May 28, 2021

How Bordeaux’s white wines are gaining a reputation all of their own

By Richard Siddle, Editor of The Buyer

The appeal of Bordeaux’s dry white wines is quite simple: bursting with fruit and freshness, they are crisp and approachable, well-suited to casual drinking occasions and match perfectly to a wide variety of cuisines; they are also an increasingly popular choice for apéritifs.

Bordeaux producers, and their generic body, the CIVB, are working hard with international trade partners to shine the light on different white wine styles, and open them up to more wine drinkers with targeted promotions and initiatives, like putting globally recognised varieties, such as Sauvignon Blanc, on the label. Increased understanding is no doubt a factor in the rise in sales in the UK and other key markets for Bordeaux.

These efforts are reflected in the latest export figures which that show that 43% of Bordeaux’s exports are white wines – the equivalent of 22m bottles and worth €79m. The UK replaced the US as the number one export market for dry Bordeaux whites for the first time in 2020, with 27,000 hectolitres. With sales of the whites on a continued upward trajectory, rising by 8% in the UK as of March 2021, it is clear the dry whites deserve a place on wine lists to meet this growing consumer demand.

Worldwide influence

White wines have always been an integral part of Bordeaux’s global wine story. The first cuttings of Sauvignon Blanc planted in California came from Bordeaux, back in 1736, and the style of Bordeaux’s Sauvignon Blanc has been an influence the world over ever since. Today research at the Faculty of Oenology in Bordeaux helps shape viticultural and winemaking techniques being used by white wine producers in vineyards around the world.

As with Bordeaux reds, the best and most internationally acclaimed white wines are blends, made predominantly from a combination of Sémillon and Sauvignon Blanc. 

Growing importance

White wine varieties now account for 8% of Bordeaux’s vineyards (8,700 hectares) and 10% of its production – around 440,000 hectolitres on average (59m bottles), with 405,000 hectolitres produced in 2020.

There are now over 1,800 producers making white wines across 12 AOCs: Bordeaux (65% of dry white AOC area); Entre-Deux-Mers (18%); Graves (8%); Blaye Côtes de Bordeaux (3%); Pessac-Léognan (3%); Entre-Deux-Mers Haut-Benauge; Graves de Vayres; Côtes de Bourg; Sainte-Foy Côtes de Bordeaux; Côtes de Bordeaux St-Macaire; Franc Côtes de Bordeaux; and Bordeaux Haut-Benauge (collectively 3%).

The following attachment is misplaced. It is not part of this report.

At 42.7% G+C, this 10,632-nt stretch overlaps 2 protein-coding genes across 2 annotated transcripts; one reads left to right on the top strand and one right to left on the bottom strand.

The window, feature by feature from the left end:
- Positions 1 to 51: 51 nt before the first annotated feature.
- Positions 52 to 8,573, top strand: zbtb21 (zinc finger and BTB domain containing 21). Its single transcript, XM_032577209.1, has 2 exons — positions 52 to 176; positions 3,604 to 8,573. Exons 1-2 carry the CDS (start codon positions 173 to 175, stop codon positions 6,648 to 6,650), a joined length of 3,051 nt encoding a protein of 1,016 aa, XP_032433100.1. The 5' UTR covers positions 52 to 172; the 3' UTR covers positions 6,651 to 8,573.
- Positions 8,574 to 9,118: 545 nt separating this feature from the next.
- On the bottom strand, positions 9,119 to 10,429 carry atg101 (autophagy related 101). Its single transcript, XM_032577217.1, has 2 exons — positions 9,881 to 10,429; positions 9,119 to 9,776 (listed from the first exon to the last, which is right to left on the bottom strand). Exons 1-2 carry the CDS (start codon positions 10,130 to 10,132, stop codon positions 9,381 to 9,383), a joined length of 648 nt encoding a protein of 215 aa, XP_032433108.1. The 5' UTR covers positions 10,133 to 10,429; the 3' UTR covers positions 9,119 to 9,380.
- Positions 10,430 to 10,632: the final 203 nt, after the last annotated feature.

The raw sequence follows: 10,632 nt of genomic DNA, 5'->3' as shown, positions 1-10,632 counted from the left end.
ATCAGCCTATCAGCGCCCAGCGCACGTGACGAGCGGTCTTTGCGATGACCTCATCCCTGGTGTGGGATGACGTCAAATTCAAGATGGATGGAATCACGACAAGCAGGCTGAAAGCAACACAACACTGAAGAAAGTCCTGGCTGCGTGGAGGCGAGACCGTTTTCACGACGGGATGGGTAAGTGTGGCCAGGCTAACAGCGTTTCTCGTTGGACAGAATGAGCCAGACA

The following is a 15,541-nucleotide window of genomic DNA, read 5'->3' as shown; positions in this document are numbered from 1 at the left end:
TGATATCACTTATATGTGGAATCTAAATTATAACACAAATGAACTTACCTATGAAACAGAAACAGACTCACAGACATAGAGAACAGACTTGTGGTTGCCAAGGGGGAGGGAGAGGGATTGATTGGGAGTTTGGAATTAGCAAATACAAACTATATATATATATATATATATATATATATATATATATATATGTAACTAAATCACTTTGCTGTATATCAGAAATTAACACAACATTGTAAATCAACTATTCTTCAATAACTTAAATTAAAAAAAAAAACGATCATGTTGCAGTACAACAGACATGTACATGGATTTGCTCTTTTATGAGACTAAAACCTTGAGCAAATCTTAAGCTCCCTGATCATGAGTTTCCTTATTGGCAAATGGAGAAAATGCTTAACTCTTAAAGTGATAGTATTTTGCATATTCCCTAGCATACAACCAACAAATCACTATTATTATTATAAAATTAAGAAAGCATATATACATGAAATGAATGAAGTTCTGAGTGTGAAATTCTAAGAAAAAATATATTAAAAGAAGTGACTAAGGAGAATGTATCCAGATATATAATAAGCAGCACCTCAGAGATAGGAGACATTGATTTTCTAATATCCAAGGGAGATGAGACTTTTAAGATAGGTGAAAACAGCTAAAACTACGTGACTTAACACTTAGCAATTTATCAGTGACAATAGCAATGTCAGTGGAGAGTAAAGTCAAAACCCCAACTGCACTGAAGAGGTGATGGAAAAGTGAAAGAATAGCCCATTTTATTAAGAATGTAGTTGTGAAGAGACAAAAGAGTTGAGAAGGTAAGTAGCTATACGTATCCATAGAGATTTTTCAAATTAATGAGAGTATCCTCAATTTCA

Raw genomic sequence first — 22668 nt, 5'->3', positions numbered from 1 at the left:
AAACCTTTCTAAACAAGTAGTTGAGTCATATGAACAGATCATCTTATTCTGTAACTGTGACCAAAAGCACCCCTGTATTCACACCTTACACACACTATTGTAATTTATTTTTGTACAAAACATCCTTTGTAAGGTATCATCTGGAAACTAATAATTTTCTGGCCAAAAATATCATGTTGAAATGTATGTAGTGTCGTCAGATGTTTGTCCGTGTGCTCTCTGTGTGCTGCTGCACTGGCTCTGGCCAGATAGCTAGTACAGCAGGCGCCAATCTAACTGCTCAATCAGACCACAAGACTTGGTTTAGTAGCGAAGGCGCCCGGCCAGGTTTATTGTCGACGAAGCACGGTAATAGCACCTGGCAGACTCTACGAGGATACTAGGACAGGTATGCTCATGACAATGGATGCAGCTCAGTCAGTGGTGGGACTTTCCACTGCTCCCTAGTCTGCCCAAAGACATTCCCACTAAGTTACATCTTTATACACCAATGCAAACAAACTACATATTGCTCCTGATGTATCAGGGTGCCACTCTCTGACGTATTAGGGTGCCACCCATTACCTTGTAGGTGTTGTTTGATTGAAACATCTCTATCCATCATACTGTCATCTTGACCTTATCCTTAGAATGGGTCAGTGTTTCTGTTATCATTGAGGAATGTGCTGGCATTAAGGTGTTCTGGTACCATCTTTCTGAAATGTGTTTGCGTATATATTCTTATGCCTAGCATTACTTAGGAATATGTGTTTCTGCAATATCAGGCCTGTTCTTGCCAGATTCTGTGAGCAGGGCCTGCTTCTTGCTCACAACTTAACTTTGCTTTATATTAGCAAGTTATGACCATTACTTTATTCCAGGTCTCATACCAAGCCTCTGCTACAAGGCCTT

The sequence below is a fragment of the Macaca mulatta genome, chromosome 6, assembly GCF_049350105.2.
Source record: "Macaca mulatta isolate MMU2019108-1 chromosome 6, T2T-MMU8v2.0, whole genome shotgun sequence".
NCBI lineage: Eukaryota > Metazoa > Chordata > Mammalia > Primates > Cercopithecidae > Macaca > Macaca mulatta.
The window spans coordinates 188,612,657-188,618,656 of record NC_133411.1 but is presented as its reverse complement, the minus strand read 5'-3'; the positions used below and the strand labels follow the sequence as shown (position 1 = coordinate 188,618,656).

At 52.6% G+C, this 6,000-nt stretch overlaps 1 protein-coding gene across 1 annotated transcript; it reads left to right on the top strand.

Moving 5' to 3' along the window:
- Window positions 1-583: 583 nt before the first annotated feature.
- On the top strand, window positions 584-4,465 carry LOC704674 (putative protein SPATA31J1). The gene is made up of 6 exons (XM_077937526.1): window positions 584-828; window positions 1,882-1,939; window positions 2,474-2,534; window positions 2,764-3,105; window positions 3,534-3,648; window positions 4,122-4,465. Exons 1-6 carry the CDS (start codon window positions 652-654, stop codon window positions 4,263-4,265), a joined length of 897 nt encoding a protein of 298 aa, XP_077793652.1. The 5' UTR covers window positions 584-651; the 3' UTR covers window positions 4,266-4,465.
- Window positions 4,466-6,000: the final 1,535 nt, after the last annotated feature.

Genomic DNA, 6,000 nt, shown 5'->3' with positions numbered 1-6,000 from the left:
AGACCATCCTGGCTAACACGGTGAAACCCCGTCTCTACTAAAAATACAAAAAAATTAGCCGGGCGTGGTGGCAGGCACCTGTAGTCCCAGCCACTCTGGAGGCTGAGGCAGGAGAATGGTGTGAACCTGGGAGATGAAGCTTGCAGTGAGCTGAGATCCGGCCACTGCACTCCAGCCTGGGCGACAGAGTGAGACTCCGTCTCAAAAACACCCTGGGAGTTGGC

Each AOC offers a different style of white wine, based on its unique terroir, with dry whites now making a name for themselves in the classic regions of Sauternes and the Médoc.

Sustainability & adapting to climate change 

Bordeaux wines across all styles are made to increasingly exacting sustainable and organic standards  (more than 65% of the vineyard area held an environmental certification in 2020)  that consumers, particularly from younger generations, want to drink.

An illustration of Bordeaux’s greater focus on sustainable wine practices was the introduction, in 2019, of two new climate resistant white grape varieties – Alvarinho and Liliorila. Along with new red varieties.. They now sit alongside the power houses of Semillion (45% of white grapes) and Sauvignon Blanc (43%), with Sauvignon Gris (4%), Ugni Blanc (1%), Colombard (2%), Merlot Blanc, Ondenc and Mauzac as Bordeaux’s other approved white grape varieties. Under the revised national guidelines, the two additional white Bordeaux grape varietals were named “new varieties of interest for adapting to climate change.” They are limited to 5% of the planted vineyard area; cannot account for more than 10% of the final blend of any given colour.

So what now?

With the dry whites going through somewhat of a renaissance, in terms of both increased production and renewed consumer demand, the CIVB have identified the style as a key focus for the category with significant promotional activity planned over the next 18 months. Look out for future Bordeaux trade newsletters for initiatives you can get involved with to help grow your white Bordeaux sales.


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